Displio Review

The Displio is described by its creators as a “WiFi display that tracks what’s important to you.” It caught my eye as a Kickstarter campaign back in January 2015 as a neat, compact device for displaying custom data on my desktop. The delivery date slipped a few times but my Displio finally arrived in April 2016, about a year late. Not a huge deal, considering the complexity of manufacturing such a device and the fact that it is a “nice to have” and not a mission critical item.


The hardware is exactly what was promised: a small plastic case, about 2.25 inches wide 3 inches high and a depth of about 1 inch, with an e-ink display. The back of the case has a micro USB connector for power and charging. There are no buttons on the Displio; all interactions are via tapping, shaking or rotating the device.

Upon receiving the device, I immediately set up an account and selected to display the weather widget. All administration is accomplished through a web page, and the Displio currently depends on the manufacturer’s servers, so if their cloud is down, the Displio performance will be degraded. Luckily, I have not noticed this as being an issue.

Since the display is monochrome e-ink, it uses very little power, so the expectation is that it will run a long time on its internal battery, untethered sitting on a desk or shelf. However, I was initially getting a few hours at best. I found that the default setting for my selected widget was to refresh “live.” (In other words, constantly) The expected battery life is listed under the refresh setting and changes interactively, so changing it to five minutes gave me an expected 15 days of life on a full charge, which seems pretty accurate.

Displio display

I’ve been using the weather widget for a few weeks to evaluate the performance of the Displio. Overall I’m pleased, but a few things are mildly annoying. The smaller text such as wind speed and humidity are fairly small and difficult to read, even up close. The humidity was stuck on 58% for a long time, and looked a lot like the word “SEX.” (More than one co-worker asked me why it says sex at the bottom.) For the last few weeks, regardless of the current weather, the widget displays a rain icon, which seems to indicate something is broken.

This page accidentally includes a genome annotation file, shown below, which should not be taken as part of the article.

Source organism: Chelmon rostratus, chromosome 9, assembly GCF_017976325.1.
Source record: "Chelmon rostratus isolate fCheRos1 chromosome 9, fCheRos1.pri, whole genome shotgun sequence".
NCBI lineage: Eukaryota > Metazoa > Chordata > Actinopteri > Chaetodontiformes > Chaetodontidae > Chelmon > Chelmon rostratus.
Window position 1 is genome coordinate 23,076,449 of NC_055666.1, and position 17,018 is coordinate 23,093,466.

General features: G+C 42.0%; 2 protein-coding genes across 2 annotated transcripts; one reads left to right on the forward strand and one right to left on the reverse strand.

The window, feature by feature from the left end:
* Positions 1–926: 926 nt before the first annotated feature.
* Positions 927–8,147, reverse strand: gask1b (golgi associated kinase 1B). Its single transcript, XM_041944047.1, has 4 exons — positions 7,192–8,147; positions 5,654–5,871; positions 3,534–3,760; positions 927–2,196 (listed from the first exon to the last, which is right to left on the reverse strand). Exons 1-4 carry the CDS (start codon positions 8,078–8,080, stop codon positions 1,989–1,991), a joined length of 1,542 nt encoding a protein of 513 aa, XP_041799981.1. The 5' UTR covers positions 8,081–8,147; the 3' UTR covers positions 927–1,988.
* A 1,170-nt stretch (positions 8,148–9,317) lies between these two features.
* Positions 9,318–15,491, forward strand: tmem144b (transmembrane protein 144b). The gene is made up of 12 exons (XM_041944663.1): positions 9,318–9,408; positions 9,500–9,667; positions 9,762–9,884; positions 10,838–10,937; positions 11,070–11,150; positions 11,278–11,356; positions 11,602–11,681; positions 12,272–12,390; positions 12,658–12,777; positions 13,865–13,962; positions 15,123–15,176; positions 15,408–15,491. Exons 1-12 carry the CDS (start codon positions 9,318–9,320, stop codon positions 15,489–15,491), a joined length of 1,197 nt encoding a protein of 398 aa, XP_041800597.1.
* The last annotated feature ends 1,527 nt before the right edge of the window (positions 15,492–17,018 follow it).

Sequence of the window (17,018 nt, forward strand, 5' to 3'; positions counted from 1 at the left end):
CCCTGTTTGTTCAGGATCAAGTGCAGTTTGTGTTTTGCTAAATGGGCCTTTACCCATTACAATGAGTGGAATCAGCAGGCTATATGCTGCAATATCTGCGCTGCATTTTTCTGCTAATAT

The real draw for me with this device was the ability to create my own widgets connected to my own data. Unfortunately, that is where the device has fallen short so far. A beautiful widget maker with a sleek UI has been teased on the Displio website for months, however it is nowhere to be found. The “developer documentation” link is also a dead end. I submitted a bug report through the site but never heard back. I did eventually receive a reply to a support email. I was told that documentation would be forthcoming, in addition to IOS and Android mobile apps. That was two months ago.

As it stands with the existing widgets, the Displio is certainly usable but not particularly ground breaking. The killer app (killer widget?) for this platform has yet to be made, and probably won’t until the fully functional developer tools are available. So I give the Displio a guarded thumbs up recommendation, hoping that the makers get the software finished and under control because the hardware is very good. (Note: As expected, the price has gone up since the “early bird” campaign on Kickstarter. It is a lot easier to recommend at $79 or $99. $140 seems a bit steep.)

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